At the very least, Grab’s express “contemplat[ion]” of PVD coatings is sufficient evidence that a reasonable mind could find that a person of skill in the art, reading Grab’s claim 5, would immediately envisage applying a PVD coating. Grab col.4 l.59. Thus, substantial evidence supports the Board’s conclusion that Grab effectively teaches 15 combinations, of which one anticipates pending claim 1.
Id. at *11.
Obviousness
Legal Standard, Obviousness“A patent may not be obtained . . . if the differences between the subject matter sought to be patented and the prior art are such that the subject matter as a whole would have been obvious at the time the invention was made to a person having ordinary skill in the art to which said subject matter pertains.” 35 U.S.C. § 103(a) (2006). Obviousness is a question of law, based on underlying factual determinations, including: “the scope and content of the prior art”; “differences between the prior art and the claims at issue”; “the level of ordinary skill in the pertinent art”; and “[s]uch secondary considerations as commercial success, long felt but unsolved needs, failure of others, etc.” Graham v. John Deere Co., 383 U.S. 1, 17 (1966), cited with approval in KSR Int’l Co. v. Teleflex Inc., 550 U.S. 398, 399 (2007).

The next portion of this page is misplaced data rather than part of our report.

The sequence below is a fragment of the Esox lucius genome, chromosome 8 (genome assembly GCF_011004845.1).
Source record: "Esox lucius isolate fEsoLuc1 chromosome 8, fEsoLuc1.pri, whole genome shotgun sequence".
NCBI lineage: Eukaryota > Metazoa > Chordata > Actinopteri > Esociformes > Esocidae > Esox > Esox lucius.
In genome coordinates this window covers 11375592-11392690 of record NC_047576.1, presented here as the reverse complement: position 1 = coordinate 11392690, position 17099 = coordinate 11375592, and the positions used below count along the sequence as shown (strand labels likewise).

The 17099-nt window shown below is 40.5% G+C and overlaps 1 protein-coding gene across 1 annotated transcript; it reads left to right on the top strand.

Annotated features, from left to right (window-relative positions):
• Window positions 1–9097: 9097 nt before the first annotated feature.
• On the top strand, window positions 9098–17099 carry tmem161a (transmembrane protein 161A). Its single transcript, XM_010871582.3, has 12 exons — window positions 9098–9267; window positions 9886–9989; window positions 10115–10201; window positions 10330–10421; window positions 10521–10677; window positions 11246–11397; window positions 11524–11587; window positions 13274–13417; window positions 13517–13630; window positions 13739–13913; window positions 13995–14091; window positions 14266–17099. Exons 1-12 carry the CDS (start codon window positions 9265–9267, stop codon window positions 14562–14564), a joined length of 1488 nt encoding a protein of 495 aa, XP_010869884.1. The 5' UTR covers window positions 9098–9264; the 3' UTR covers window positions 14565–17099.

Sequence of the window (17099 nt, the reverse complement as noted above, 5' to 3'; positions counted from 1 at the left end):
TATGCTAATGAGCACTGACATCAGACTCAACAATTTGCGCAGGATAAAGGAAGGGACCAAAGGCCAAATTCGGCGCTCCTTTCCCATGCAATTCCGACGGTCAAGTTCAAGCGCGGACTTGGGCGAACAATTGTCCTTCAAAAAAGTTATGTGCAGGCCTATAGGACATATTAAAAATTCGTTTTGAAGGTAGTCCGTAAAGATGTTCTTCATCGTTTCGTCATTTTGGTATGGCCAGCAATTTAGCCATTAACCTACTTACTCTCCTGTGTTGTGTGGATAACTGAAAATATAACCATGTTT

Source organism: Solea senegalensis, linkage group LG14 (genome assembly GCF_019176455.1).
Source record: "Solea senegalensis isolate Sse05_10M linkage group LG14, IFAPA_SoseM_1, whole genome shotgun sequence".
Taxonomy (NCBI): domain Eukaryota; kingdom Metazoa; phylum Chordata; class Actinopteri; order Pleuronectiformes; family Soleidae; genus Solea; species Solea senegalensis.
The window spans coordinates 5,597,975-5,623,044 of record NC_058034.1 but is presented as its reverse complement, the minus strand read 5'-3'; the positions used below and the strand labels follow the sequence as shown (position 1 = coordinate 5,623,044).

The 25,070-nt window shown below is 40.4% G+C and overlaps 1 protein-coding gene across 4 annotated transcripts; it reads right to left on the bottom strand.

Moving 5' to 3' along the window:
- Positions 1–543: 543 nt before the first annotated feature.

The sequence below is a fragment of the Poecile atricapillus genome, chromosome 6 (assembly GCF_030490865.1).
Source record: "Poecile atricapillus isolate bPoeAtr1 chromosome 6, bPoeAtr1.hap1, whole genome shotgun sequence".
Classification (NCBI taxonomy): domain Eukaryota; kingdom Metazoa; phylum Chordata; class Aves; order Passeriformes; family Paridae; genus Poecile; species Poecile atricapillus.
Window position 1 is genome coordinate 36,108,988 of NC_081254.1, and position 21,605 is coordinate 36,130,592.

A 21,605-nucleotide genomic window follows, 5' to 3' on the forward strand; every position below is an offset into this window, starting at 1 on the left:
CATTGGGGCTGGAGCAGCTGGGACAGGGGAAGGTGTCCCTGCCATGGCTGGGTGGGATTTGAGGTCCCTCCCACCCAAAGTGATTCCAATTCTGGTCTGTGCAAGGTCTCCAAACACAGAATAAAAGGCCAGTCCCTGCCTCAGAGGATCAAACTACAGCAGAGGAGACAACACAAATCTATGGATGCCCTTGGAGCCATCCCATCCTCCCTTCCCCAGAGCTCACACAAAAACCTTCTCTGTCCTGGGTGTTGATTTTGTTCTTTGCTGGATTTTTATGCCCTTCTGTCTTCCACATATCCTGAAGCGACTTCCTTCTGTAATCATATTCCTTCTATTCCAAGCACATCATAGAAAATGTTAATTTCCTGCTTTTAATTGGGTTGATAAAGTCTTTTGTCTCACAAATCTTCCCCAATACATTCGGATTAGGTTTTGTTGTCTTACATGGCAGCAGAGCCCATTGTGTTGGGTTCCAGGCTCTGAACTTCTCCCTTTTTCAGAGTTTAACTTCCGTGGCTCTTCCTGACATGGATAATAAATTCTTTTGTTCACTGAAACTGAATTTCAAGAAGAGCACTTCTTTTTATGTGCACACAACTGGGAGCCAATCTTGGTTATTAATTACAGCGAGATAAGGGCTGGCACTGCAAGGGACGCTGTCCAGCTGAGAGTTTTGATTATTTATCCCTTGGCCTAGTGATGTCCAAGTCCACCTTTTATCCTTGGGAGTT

Kennametal, Inc., at *13.